“It is not easy to make a product that has no oil and still provides taste, flavor and texture that consumers enjoy,” he says. “People like that fried flavor and the texture of crispiness outside and softness inside. At the same time you want to reduce the oil content to make the food healthier. With this network study we wanted to see how those networks are formed, because networks are also related to texture.” It’s a combination of the oil content and air pockets in the pore structure that provide the desired crispy texture.

The findings from the potato disks in the study can also be applied to other fried foods, Takhar says. His lab has done previous research on frying using chicken nuggets and French fries.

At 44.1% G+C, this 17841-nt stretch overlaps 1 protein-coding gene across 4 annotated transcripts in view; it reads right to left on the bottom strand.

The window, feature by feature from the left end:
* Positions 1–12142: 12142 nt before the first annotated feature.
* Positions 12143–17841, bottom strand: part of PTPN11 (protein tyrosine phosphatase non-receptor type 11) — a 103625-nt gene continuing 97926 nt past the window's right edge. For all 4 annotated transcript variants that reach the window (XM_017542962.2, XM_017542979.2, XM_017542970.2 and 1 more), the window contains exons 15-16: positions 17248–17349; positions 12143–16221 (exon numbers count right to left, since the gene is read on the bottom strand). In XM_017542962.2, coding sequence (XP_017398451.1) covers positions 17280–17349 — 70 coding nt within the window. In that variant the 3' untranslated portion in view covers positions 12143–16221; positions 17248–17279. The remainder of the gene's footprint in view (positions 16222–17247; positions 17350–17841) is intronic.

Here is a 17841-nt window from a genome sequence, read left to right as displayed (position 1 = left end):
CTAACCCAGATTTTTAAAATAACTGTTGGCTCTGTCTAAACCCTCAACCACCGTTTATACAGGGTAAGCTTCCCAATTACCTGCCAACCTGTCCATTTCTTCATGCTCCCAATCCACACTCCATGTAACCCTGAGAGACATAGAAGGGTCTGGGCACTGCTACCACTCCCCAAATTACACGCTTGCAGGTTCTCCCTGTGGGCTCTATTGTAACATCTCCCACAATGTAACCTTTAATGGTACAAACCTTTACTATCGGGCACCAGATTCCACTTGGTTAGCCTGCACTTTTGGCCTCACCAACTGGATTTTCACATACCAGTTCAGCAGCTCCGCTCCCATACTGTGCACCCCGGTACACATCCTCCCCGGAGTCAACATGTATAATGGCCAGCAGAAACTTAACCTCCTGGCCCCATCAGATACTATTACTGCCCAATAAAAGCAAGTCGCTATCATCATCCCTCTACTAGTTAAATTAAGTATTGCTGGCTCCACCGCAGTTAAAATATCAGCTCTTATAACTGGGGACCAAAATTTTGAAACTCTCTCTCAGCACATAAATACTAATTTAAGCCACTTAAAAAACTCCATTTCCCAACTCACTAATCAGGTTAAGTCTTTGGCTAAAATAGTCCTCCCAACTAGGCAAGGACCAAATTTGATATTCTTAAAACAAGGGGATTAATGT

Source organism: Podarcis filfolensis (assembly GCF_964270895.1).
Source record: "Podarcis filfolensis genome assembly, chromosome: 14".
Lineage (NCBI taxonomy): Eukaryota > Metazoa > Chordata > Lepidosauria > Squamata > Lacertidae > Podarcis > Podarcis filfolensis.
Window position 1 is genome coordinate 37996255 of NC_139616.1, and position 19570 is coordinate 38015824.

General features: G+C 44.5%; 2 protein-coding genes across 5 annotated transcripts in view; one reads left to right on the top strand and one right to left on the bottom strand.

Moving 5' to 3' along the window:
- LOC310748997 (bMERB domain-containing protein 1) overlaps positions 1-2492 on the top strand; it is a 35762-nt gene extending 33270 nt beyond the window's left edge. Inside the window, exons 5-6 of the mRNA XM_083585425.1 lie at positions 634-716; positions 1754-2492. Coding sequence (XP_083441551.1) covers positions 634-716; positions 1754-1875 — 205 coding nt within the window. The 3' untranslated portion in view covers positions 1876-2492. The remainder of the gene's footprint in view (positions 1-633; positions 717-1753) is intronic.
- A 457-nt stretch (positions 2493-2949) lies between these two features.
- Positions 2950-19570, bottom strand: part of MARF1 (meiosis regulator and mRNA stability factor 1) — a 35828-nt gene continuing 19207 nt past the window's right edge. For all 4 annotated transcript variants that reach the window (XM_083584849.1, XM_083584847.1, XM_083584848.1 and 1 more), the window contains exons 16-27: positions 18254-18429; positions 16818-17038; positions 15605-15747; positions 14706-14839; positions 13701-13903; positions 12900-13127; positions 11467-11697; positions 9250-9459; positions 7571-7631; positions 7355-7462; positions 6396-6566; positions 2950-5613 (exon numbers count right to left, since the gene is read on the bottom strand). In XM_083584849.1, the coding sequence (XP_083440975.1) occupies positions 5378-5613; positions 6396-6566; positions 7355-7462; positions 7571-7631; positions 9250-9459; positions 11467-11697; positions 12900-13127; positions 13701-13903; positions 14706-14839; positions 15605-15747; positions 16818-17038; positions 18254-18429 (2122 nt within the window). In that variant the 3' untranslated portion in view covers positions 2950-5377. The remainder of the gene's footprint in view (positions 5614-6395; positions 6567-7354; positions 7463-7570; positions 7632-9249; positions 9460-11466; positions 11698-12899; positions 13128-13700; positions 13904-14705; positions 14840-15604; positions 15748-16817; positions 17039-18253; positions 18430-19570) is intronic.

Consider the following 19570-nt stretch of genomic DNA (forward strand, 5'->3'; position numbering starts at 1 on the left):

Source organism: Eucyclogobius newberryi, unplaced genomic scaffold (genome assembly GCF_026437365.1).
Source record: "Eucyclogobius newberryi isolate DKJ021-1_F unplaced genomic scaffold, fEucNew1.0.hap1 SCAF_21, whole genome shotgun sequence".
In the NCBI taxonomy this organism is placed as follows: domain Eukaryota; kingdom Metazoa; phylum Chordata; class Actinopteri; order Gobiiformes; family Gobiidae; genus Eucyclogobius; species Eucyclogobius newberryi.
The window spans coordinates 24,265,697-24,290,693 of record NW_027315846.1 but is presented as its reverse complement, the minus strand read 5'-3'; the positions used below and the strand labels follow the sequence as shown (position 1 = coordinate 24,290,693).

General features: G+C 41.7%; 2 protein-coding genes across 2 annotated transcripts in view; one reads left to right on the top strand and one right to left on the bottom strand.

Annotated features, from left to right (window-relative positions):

While Takhar and his lab have done mathematical modeling of what happens during frying—just one previous paper outlines over 100 mathematical equations involved in the process—he says this study provides some experimental validation as to what is happening inside the food material.

“I would say we still only understand about 10 percent of what is taking place during frying,” says Takhar. He and his lab have studied the effects of frying for 10 years. “For an engineer or a food scientist, it’s the ultimate problem because it’s so complicated.

“Our aim is to make these products healthier, so that they have the same taste and texture but, at the same time, have lower fat content. That is our long-term goal with our research,” Takhar says.